CG becomes first state to implement PCT technique for sickle cell anemia confirmation, Health min launches pilot project in 5 districts

CG becomes first state to implement PCT technique for sickle cell anemia confirmation, Health min launches pilot project in 5 districts

Raipur: Chhattisgarh has become the first state to implement the ‘point of care test’ for confirmation of sickle cell anemia in patients living in the remote areas of the state.

Health minister TS Singh Deo launched the pilot project for this in the five districts of the state on Friday. Now the sickle cell anemia will be identified by grassroots-level health workers even in remote and far-flung villages of the state. The villagers will no longer have to travel long distances to reach hospitals to get themselves tested.


Health workers will be trained by experts of the ICMR-Institute of Immunohematology (IIH) Mumbai for this project being launched in five districts of the state including Durg, Surguja, Dantewada, Korba, and Mahasamund. The PCT technique used for this test is certified by international and national scientific institutions.

With this technique, the sickle cell disease can be tested and confirmed at village level only and also in Primary Healthcare Centers (PHCs). This will reduce mortality from sickle cell disease. A timely examination of pregnant women will also help in reducing maternal and neonatal mortality. Currently, the latest medicines for the sickle cell are available so that the patient can lead a normal life.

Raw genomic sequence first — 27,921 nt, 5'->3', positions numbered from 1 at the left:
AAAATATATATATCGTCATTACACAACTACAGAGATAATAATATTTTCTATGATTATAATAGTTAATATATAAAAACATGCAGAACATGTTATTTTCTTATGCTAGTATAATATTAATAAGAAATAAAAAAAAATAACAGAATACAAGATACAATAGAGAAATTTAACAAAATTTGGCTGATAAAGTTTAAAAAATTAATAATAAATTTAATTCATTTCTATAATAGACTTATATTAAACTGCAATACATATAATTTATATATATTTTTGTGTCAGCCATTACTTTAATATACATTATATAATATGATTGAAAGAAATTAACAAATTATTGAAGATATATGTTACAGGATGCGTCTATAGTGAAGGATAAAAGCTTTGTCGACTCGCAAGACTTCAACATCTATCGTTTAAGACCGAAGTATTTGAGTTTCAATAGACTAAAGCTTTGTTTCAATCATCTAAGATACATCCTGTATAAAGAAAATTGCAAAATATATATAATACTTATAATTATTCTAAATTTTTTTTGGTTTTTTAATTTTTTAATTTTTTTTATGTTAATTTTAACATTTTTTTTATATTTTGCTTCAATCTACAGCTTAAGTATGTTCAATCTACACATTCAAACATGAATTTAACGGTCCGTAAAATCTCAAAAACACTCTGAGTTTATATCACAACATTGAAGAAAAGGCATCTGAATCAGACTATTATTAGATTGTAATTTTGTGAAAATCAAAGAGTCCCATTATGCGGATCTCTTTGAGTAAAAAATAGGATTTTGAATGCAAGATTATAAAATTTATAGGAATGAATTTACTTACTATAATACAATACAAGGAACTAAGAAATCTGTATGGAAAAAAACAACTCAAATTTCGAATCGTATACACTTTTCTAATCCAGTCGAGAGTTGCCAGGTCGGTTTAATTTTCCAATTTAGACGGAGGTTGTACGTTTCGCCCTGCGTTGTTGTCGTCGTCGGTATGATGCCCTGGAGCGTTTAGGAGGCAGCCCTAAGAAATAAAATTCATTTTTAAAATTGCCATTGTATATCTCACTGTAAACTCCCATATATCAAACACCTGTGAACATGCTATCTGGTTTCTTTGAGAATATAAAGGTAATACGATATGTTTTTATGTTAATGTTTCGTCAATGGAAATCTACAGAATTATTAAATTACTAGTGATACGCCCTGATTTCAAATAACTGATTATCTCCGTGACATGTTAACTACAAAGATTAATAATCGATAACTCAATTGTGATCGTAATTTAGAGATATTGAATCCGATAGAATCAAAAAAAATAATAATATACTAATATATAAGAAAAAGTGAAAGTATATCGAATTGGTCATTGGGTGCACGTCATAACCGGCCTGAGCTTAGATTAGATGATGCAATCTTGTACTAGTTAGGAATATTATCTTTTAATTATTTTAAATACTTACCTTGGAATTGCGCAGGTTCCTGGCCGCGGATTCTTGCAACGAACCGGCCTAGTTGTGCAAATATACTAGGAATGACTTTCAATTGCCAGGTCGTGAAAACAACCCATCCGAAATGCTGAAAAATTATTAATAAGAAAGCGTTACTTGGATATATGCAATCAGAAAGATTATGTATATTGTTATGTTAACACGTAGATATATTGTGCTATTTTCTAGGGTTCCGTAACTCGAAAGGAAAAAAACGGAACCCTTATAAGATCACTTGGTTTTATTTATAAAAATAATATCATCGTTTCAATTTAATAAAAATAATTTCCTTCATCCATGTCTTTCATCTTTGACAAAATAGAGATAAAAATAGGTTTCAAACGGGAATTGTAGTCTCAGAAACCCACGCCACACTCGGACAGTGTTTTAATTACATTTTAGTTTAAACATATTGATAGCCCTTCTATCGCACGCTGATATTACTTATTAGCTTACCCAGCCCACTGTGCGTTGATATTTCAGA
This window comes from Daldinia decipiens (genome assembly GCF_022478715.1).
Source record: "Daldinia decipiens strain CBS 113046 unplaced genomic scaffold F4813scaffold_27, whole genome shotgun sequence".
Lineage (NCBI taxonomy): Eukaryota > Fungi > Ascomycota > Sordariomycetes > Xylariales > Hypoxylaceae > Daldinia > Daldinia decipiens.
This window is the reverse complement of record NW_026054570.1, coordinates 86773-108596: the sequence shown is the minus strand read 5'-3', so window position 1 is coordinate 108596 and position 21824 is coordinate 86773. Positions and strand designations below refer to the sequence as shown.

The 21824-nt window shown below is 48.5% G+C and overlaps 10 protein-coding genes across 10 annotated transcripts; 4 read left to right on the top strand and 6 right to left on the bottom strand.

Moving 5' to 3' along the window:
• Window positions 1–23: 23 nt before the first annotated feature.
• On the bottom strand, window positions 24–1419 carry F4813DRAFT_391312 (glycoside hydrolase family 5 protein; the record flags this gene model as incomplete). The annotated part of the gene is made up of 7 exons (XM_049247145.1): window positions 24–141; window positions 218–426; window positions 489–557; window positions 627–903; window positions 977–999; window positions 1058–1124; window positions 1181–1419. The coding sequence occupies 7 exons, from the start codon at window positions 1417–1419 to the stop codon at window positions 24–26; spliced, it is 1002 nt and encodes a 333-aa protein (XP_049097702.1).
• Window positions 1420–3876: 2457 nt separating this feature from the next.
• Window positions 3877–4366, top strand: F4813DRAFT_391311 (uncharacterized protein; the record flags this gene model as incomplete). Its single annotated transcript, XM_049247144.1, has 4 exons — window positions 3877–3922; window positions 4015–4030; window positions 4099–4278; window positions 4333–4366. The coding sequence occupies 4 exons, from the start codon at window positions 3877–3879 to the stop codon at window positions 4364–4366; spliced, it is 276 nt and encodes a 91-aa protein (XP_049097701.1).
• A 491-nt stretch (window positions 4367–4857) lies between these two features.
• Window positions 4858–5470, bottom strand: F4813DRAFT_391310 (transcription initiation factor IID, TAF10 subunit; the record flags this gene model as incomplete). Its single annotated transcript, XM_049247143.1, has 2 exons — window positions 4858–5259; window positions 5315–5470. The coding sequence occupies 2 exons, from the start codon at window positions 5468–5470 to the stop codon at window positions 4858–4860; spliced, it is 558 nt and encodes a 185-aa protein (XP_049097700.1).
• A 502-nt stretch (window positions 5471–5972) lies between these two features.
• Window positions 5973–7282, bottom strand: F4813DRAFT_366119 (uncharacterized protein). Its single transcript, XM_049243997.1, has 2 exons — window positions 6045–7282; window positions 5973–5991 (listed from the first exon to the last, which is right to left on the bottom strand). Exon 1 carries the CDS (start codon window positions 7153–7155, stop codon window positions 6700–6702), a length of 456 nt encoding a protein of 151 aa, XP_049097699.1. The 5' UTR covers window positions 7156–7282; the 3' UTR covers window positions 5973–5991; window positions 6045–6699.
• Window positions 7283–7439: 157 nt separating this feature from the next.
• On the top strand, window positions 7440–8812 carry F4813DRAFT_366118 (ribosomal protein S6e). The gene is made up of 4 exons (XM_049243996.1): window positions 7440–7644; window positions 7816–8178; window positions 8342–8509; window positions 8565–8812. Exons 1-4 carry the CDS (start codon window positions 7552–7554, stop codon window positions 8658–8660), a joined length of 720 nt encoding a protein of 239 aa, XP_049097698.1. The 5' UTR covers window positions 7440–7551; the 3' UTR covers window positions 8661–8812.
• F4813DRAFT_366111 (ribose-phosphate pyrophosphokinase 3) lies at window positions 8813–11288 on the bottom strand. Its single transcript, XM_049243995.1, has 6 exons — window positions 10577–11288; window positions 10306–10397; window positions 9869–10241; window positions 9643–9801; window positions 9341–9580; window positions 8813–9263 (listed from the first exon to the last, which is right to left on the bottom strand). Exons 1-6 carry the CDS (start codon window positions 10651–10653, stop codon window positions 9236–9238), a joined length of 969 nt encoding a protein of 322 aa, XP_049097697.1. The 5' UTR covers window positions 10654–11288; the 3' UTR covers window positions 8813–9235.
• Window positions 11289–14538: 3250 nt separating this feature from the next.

The state health department has conducted large scale screening across the state to identify suspected cases of sickle cell anemia in the last two years. Over 1.03 lakh people have been identified during the screening who are being provided with the necessary medicines and treatment, the health officials said.  

TS Singh Deo wrote on his official Twitter handle “It is a matter of great pleasure that Chhattisgarh has become the first state in the country to connect sickle cell disease management with new testing techniques, this technology will prove to be beneficial for testing sickles in remote areas”.